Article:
Although his name may not appear in most architectural history books, Sir Kenneth Hugo Adam has influenced architecture for over fifty years. Better known as Ken Adam, he has been responsible for the production design of over 70 films in his career, most notably for his work on the James Bond franchise. The architect of Fort Knox in Goldfinger, the Zero Gravity Satellite in Moonraker, and Super-Tanker Liparus in The Spy Who Loved Me, Adam has shaped architectural design in film since the 1940s.
Adam is the recipient of two British Film Academy Awards, including one for Dr. Strangelove, and in 2003 became the first film production designer to receive a knighthood. He has been at the helm of some of the world's most well-known and influential films – from Chitty Chitty Bang Bang to Crimes of the Heart – and his drawings are now on display for the first time. In 2012, Sir Adam donated his entire body of work to the Deutsche Kinemathek in his home city of Berlin, where the first retrospective of his work is now on display, entitled 'Bigger Than Life: Ken Adam's Film Design.'
Find out more about Adam's vast body of work after the break
"Adam used his work to push the boundaries of what is possible – often highly emotionally, occasionally playful or humorously, and yet always believably," state the curators, Boris Hars-Tschachotin, Kristina Jaspers and Peter Mänz. A true draftsman, Adam's designs were never beyond the realm of understanding. His drawings convey a sense of unparalleled physicality that allow the viewer to escape reality in favor of the subterranean catacombs of Fort Knox or the intergalactic havens that defined James Bond's journey in Diamonds are Forever.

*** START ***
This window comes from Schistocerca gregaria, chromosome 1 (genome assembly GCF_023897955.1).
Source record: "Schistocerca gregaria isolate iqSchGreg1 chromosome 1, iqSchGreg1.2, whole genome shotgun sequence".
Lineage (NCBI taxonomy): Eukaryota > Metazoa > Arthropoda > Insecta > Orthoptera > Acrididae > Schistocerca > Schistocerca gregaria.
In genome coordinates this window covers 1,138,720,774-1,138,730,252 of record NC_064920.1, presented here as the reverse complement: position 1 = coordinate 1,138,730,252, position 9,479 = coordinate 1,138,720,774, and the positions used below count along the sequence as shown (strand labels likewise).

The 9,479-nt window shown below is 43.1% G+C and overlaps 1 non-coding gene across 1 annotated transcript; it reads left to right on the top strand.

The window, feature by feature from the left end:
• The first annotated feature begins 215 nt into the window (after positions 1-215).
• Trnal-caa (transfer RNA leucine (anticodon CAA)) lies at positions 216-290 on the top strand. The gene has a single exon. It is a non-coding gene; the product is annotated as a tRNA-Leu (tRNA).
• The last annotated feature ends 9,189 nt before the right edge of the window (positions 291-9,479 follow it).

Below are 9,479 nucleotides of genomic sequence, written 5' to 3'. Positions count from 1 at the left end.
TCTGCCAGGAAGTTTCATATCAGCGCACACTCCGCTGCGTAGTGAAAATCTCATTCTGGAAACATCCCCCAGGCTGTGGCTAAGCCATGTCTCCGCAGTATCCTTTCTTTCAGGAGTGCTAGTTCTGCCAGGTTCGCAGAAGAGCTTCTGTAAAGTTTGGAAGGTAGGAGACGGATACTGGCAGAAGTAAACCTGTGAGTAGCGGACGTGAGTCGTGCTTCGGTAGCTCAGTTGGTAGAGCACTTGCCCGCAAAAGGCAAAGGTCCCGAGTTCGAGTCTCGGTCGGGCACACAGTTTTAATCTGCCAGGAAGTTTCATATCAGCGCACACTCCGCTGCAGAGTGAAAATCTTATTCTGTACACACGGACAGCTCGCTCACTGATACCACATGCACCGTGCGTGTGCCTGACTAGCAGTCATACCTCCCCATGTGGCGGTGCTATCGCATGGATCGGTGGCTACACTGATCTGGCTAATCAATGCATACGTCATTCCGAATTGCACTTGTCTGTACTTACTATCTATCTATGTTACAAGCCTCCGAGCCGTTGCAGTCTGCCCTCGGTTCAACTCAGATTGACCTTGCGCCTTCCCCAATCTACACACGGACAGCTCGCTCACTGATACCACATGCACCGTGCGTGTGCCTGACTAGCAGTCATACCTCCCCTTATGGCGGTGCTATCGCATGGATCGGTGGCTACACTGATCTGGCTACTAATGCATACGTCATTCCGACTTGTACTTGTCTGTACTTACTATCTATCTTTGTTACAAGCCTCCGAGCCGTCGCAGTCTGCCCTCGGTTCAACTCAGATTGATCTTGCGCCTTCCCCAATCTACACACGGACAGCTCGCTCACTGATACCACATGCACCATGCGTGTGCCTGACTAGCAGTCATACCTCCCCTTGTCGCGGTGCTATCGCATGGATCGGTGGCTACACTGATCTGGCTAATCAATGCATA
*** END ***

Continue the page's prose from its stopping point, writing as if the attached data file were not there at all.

With an unstoppable desire to push architectural boundaries, Adam's futurist creations sometimes exceed even the most outlandish Calatrava and Hadid designs while maintaining a true sense of spatial understanding for the viewer. His accurate perspective drawings could incite jealousy in any architect, and his body of work includes over 4,000 hand drawn renderings. Speaking to the approachability of his designs, the Deutsche Kinemathek describes his work as "characterized by a very strong visual succinctness and ripple effect."
Sir Adam's expertise extends beyond futuristic designs, with extensive work on period pieces including The Trials of Oscar Wilde and The Madness of King George, for which he won an Academy Award for art direction in 1994. Adam has garnered significant attention from the film and architectural industries alike, and has exhibited his drawings around the world.
Based on a design mantra to create work that is “bigger than life," Adam's body of work reflects the honesty of a designer who realized his dreams, time and time again. Adam's work should serve as a reminder to architects around the world that creativity has immeasurable influence, and that boundaries are flexible given the right parameters. His work bridges generational and cultural barriers, proving that design of the fictional world has the capacity to affect the physical world.
TitleBigger Than Life: Ken Adam's Film Design
FromDecember 11, 2014 12:00 AM
UntilMay 17, 2015 12:00 AM
VenueDeutsche Kinemathek – Museum für Film und Fernsehen
AddressPotsdamer Straße 2, 10785 Berlin, Germany